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Citation Information

Type Report
Title Situation analysis of women, children and the water, sanitation and hygiene sector in Tanzania
Publication (Day/Month/Year) 2009
URL http://www.tzdpg.or.tz/fileadmin/documents/dpg_internal/dpg_working_groups_clusters/cluster_2/educat​ion/3-Core_Documents/2.03-Joint_Education_Sector_Review/JESR09_MKUKUTA_SITAN09_WASH.pdf
This paper is an analysis of the current state of the water, sanitation and hygiene (WASH) sector in
Tanzania, with a particular focus on women and children. It is an extended version of the WASH
section of the Situation Analysis of Women and Children in Tanzania, 2009, undertaken in
collaboration between the Government of Tanzania and UNICEF and prepared as an input to the
imminent MKUKUTA review process.
WASH, Women and Children
Clean and safe water, adequate sanitation facilities and safe hygiene practices are all fundamental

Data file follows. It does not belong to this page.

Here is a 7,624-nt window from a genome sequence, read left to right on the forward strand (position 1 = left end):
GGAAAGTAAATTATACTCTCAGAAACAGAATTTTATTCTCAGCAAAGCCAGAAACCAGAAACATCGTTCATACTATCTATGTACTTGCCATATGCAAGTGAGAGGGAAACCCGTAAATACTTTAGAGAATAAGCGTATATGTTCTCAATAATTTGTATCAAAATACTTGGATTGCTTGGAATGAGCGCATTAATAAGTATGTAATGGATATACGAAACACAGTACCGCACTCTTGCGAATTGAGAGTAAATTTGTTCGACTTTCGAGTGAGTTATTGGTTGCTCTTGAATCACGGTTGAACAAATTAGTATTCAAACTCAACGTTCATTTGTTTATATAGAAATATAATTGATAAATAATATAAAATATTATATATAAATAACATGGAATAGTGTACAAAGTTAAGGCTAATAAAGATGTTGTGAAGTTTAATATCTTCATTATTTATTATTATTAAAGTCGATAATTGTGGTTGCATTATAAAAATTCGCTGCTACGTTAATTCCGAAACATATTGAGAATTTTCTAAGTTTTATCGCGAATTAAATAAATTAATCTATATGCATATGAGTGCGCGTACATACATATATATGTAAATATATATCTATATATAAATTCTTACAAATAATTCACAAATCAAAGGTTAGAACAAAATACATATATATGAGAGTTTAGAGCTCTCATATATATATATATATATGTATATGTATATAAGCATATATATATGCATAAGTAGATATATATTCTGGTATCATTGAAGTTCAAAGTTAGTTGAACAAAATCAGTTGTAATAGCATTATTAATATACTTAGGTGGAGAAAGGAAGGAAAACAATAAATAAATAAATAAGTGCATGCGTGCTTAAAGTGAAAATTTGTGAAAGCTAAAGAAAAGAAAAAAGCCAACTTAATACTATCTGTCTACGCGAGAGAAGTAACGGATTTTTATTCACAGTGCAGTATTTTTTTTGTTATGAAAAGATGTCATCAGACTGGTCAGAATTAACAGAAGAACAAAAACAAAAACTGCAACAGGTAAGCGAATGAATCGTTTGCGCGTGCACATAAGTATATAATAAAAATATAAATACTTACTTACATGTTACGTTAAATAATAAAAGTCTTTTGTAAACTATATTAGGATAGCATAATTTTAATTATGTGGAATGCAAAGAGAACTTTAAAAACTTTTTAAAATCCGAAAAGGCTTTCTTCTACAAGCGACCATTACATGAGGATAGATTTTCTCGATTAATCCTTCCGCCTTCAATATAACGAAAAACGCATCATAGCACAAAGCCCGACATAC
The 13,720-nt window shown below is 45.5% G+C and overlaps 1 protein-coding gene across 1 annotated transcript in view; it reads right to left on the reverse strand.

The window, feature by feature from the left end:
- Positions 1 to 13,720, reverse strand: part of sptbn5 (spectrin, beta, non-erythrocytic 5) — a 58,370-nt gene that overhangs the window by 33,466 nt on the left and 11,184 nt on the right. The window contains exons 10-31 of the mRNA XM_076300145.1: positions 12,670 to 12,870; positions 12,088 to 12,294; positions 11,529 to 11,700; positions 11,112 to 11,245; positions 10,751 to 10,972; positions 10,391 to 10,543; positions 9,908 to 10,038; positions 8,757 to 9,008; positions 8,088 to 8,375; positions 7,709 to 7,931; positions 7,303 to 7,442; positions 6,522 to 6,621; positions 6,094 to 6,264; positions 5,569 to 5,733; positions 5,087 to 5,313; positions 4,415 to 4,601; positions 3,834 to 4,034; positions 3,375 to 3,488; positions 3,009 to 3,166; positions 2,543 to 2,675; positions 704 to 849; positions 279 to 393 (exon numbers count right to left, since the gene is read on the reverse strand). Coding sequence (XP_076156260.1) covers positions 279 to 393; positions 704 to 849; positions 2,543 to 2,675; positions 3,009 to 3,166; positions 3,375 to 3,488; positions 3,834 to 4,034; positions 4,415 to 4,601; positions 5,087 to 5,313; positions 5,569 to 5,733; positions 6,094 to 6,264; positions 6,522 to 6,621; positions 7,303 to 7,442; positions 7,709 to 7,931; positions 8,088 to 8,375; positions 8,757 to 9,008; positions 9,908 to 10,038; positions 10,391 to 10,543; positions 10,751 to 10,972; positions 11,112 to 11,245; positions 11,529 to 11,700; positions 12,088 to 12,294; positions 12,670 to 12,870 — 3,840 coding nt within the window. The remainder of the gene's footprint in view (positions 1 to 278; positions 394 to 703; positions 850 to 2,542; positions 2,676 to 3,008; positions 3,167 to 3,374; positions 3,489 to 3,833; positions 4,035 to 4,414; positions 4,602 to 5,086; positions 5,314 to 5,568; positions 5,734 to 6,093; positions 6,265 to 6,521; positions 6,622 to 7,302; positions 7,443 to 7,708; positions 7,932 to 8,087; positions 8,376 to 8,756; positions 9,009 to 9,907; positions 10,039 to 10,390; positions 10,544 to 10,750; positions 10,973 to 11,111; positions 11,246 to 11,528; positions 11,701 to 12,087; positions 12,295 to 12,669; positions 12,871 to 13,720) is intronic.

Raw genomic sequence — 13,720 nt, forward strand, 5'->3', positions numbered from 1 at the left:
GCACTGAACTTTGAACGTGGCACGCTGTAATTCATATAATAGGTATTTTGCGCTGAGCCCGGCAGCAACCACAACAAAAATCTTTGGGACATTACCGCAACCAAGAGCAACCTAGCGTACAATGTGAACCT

to child survival and maternal health. Diarrhoea and Acute Respiratory Infections (ARIs), both
affected by water, sanitation and hygiene cause 40 percent of under-5 deaths internationally and
25 percent of neonatal deaths are due to infection, which is affected by poor hygiene and unclean
delivery environment (WaterAid, 2008). 30 percent of all neonatal deaths in Tanzania are related
to infections or diarrhoea and yet only 34 percent of all health facilities have a regular access to
year round water supply and 37 percent do not have a client latrine.
Women and children are disproportionately affected by a lack of access to WASH services. Across
most of Tanzania, the burden of collecting water, cooking, cleaning, child care and care for the
sick is borne largely by women and children and girls suffer from inadequate latrine facilities at
schools particularly during menses. 8 percent of women in Tanzania collect water from a source
over 8km from their households (HBS, 2007). Consequently any improvements in service delivery
will bring disproportionate benefits to them.

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